To discuss the car of the future, Jim Kor [BSc(ME)/74] rolls up in a ‘64 Chevy.
The enthusiastic engineer—equal parts green technology genius and likeable handyman—is on the cusp of transforming the auto industry with the development of the Urbee (URBan Electric with Ethanol).
The hybrid car, once called a poor man’s Tesla, uses electric power in the city and an internal combustion engine powered by renewable bio-fuel on the highway. And here’s something cool: about 60 per cent of the car is created by additive manufacturing, also known as 3-D printing.
“It’s liberating because anything you can imagine as a designer can be built with 3-D printing. It will likely change the face of manufacturing,” Kor says.
Printing a replacement part after a fender bender is tantalizing, but Kor and the KorEcologic team—a dozen designers and engineers with a green bent—are less focused on the Urbee’s 3-D-printed interior and exterior and more on its sustainability, which they believe could disrupt the automobile industry.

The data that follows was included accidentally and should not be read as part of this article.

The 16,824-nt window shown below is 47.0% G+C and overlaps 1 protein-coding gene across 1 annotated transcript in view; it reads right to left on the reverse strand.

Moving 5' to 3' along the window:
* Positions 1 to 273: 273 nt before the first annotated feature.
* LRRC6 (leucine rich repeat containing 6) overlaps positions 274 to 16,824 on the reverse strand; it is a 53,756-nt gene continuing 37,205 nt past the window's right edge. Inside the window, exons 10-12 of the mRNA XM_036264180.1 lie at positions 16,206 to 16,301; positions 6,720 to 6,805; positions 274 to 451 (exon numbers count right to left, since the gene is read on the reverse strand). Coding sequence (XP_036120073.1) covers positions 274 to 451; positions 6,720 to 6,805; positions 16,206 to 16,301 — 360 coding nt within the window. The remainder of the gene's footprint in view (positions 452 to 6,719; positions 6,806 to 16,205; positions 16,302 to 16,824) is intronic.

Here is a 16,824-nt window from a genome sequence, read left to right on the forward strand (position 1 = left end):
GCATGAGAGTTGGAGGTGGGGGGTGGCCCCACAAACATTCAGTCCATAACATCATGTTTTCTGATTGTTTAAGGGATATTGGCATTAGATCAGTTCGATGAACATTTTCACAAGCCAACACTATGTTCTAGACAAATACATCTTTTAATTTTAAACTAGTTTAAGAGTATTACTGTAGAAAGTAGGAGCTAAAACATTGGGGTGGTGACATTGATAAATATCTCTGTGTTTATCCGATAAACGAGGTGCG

The end-goal of the Urbee is to make cars long-term, energy-efficient investments and to make renewable resources mainstream, which the KorEcologic team believes is “vital to the survival of our civilization.”
The media, however, have been much more interested in the car’s 3-D printing component.
“But how do you flip that publicity into funding?” Kor says with a shrug. “It’s difficult to market sustainable choices.”
Especially when those choices require a shift in expectations from today’s drivers. For example, Kor says his team is choosing to design a slower car. It’ll keep up with traffic, but won’t win you any races. A small price to pay for a car designed to save money and, as an added bonus, save the planet.
Another problem with current car culture, says Kor, is the ever-increasing automation of vehicles—cruise control, park assist, rear-view cameras and sensors, to name just a few features designed to make driving easier. Problem is, each of these components can break down and be costly to replace, making the car more disposable.
Which takes us back to the ’64 Chevy. For a do-it-yourselfer like Kor, society’s emphasis on convenience, automation and bigger, better, faster, can be frustrating.